Other camera comparisons
Did this review help to inform your camera decision process? If you would like to see a different side-by-side camera review, just make a corresponding selection in the search boxes below. As an alternative, you can also directly jump to any one of the listed comparisons that were previously generated by the CAM-parator tool.
Specifications: Canon T7i vs Ricoh GR II
Below is a side-by-side comparison of the specs of the two cameras to facilitate a quick review of their differences and common features.
|Camera Model||Canon T7i||Ricoh GR II|
|Camera Type||Digital single lens reflex||Fixed lens compact camera|
|Camera Lens||Canon EF mount lenses||28mm f/2.8|
|Launch Date||February 2017||June 2015|
|Launch Price||USD 749||USD 699|
|Sensor Specs||Canon T7i||Ricoh GR II|
|Sensor Format||APS-C Sensor||APS-C Sensor|
|Sensor Size||22.3 x 14.9 mm||23.7 x 15.6 mm|
|Sensor Area||332.27 mm2||369.72 mm2|
|Sensor Diagonal||26.8 mm||28.4 mm|
|Sensor Resolution||24 Megapixels||16.1 Megapixels|
|Image Resolution||6000 x 4000 pixels||4928 x 3264 pixels|
|Pixel Pitch||3.72 μm||4.79 μm|
|Pixel Density||7.22 MP/cm2||4.35 MP/cm2|
|Moiré control||Anti-Alias filter||no AA filter|
|Movie Capability||1080/60p Video||1080/30p Video|
|ISO Setting||100 - 25,600 ISO||100 - 25,600 ISO|
|ISO Boost||100 - 51,200 ISO||no Enhancement|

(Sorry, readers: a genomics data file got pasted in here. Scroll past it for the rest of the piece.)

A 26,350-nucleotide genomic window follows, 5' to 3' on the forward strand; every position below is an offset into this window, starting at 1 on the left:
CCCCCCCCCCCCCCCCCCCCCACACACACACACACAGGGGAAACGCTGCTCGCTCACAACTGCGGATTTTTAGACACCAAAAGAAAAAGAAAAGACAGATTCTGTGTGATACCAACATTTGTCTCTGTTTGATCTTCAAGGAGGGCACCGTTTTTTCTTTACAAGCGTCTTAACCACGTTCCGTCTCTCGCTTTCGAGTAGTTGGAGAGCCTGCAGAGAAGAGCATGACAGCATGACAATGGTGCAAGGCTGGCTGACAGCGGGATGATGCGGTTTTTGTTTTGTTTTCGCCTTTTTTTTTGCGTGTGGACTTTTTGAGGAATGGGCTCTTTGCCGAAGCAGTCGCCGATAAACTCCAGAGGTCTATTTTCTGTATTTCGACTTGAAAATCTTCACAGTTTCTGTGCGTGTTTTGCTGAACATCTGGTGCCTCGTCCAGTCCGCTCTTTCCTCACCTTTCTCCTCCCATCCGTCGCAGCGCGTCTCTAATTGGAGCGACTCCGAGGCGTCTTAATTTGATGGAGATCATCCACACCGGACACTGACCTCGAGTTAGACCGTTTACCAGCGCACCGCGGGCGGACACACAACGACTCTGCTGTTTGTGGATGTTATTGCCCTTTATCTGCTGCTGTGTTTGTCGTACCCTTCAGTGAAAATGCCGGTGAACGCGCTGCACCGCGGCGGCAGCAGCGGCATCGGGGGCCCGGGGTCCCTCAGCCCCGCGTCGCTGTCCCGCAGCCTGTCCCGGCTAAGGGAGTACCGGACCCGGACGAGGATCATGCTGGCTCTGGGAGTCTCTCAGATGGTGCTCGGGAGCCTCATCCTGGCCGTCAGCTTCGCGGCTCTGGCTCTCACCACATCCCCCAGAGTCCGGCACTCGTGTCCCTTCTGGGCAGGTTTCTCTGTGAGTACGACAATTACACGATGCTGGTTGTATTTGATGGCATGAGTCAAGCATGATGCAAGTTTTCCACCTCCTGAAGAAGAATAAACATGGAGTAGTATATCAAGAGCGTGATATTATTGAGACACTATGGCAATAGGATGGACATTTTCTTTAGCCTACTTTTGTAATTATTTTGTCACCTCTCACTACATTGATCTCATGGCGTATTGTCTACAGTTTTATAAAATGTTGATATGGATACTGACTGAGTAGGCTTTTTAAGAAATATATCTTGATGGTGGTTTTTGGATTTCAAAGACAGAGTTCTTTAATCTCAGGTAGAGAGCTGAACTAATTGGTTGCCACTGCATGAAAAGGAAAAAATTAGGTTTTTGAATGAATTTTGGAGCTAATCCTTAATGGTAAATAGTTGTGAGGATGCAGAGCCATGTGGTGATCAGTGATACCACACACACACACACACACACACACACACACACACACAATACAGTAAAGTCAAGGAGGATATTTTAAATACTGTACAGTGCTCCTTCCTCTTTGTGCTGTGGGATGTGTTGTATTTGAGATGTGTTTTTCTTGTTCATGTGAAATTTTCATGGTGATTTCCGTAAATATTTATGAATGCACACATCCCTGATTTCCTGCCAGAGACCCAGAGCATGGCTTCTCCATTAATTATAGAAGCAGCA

|Image Processor||DIGIC 7||GR Engine V|
|DXO Sensor Quality (score)||..||80|
|DXO Color Depth (bits)||..||23.6|
|DXO Dynamic Range (EV)||..||13.7|
|DXO Low Light (ISO)||..||1078|
|Screen Specs||Canon T7i||Ricoh GR II|
|Viewfinder Type||Optical viewfinder||Viewfinder optional|
|Viewfinder Field of View||95%|
|LCD Framing||Live View||Live View|
|Rear LCD Size||3.0inch||3.0inch|
|LCD Resolution||1040k dots||1230k dots|
|LCD Attachment||Swivel screen||Fixed screen|
|Touch Input||Touchscreen||no Touchscreen|
|Shooting Specs||Canon T7i||Ricoh GR II|
|Focus System||Phase-detect AF||Contrast-detect AF|
|Continuous Shooting||6 shutter flaps/s||4 shutter flaps/s|
|Time-Lapse Photography||no Intervalometer||Intervalometer built-in|
|Fill Flash||Build-in Flash||Build-in Flash|
|Storage Medium||SDXC cards||SDXC cards|
|Second Storage Option||Single card slot||Single card slot|
|UHS card support||UHS-I||UHS-I|
|Connectivity Specs||Canon T7i||Ricoh GR II|
|USB Connector||USB 2.0||USB 2.0|
|HDMI Port||mini HDMI||micro HDMI|
|Microphone Port||External MIC port||no MIC socket|
|Wifi Support||Wifi built-in||Wifi built-in|
|Near-Field Communication||NFC built-in||NFC built-in|
|Bluetooth Support||Bluetooth built-in||no Bluetooth|
|Body Specs||Canon T7i||Ricoh GR II|
|Battery Life (CIPA)||600 shots per charge||320 shots per charge|
|In-Camera Charging||no USB charging||USB charging|
131 x 100 x 76 mm
(5.2 x 3.9 x 3.0 in)
117 x 63 x 35 mm
(4.6 x 2.5 x 1.4 in)
|Camera Weight||532 g (18.8 oz)||251 g (8.9 oz)|